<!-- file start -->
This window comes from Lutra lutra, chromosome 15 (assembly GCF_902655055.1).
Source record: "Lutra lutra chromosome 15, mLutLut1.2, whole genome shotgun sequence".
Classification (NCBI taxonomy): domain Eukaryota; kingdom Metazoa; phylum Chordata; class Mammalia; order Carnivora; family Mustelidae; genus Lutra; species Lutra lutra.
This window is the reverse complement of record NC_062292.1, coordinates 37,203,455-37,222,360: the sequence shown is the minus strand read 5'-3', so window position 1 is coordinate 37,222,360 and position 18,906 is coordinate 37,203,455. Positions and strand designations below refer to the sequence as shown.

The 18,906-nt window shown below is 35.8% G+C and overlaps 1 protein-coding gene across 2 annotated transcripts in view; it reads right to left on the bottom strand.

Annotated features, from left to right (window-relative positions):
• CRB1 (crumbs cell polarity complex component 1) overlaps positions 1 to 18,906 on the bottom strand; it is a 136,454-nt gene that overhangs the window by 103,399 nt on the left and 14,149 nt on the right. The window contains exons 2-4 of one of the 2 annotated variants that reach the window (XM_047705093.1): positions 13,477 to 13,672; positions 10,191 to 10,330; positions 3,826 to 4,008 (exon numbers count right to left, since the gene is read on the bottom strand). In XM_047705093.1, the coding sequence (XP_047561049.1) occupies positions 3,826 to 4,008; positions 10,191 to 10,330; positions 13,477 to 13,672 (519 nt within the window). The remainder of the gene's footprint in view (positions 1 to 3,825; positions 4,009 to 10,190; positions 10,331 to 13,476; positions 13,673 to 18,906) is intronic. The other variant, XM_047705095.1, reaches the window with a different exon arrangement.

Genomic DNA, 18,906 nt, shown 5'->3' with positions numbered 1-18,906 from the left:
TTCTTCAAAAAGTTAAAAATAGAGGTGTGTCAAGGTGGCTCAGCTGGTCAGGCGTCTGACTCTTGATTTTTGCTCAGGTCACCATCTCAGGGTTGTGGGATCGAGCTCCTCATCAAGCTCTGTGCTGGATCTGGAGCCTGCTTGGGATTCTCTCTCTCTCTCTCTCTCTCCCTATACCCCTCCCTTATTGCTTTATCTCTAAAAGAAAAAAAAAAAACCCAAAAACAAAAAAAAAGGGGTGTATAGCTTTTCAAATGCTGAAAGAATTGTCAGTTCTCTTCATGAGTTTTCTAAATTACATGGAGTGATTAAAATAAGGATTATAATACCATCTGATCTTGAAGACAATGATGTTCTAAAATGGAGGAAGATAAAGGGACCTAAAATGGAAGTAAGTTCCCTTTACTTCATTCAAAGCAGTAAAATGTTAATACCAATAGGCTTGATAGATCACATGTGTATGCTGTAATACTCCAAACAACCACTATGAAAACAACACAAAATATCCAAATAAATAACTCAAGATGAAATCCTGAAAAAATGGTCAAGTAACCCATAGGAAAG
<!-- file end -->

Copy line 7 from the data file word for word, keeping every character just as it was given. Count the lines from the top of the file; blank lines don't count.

• CRB1 (crumbs cell polarity complex component 1) overlaps positions 1 to 18,906 on the bottom strand; it is a 136,454-nt gene that overhangs the window by 103,399 nt on the left and 14,149 nt on the right. The window contains exons 2-4 of one of the 2 annotated variants that reach the window (XM_047705093.1): positions 13,477 to 13,672; positions 10,191 to 10,330; positions 3,826 to 4,008 (exon numbers count right to left, since the gene is read on the bottom strand). In XM_047705093.1, the coding sequence (XP_047561049.1) occupies positions 3,826 to 4,008; positions 10,191 to 10,330; positions 13,477 to 13,672 (519 nt within the window). The remainder of the gene's footprint in view (positions 1 to 3,825; positions 4,009 to 10,190; positions 10,331 to 13,476; positions 13,673 to 18,906) is intronic. The other variant, XM_047705095.1, reaches the window with a different exon arrangement.